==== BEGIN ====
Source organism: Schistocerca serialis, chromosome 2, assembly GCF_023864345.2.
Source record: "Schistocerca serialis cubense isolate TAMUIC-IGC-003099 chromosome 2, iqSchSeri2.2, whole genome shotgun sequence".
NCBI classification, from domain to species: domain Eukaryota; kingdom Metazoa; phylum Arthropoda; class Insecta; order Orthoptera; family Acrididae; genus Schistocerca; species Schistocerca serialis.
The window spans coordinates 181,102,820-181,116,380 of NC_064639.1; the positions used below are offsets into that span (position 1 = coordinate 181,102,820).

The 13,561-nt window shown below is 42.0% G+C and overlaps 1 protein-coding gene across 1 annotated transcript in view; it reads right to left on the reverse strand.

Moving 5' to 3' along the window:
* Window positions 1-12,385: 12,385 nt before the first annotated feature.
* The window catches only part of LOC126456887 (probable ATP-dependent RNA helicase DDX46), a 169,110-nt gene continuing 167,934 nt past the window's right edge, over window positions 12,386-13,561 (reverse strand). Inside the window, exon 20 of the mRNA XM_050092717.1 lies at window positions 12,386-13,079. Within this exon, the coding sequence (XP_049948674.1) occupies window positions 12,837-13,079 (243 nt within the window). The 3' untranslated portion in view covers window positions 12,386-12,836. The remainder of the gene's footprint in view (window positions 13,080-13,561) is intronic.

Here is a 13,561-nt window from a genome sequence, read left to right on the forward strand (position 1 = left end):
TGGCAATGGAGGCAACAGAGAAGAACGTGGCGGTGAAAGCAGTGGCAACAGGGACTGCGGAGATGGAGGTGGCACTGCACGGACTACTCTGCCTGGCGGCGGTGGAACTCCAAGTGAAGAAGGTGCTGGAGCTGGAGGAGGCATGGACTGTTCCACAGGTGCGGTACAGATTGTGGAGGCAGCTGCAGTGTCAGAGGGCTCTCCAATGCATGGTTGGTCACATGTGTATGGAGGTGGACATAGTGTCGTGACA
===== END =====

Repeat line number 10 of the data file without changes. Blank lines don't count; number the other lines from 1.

TGGCAATGGAGGCAACAGAGAAGAACGTGGCGGTGAAAGCAGTGGCAACAGGGACTGCGGAGATGGAGGTGGCACTGCACGGACTACTCTGCCTGGCGGCGGTGGAACTCCAAGTGAAGAAGGTGCTGGAGCTGGAGGAGGCATGGACTGTTCCACAGGTGCGGTACAGATTGTGGAGGCAGCTGCAGTGTCAGAGGGCTCTCCAATGCATGGTTGGTCACATGTGTATGGAGGTGGACATAGTGTCGTGACA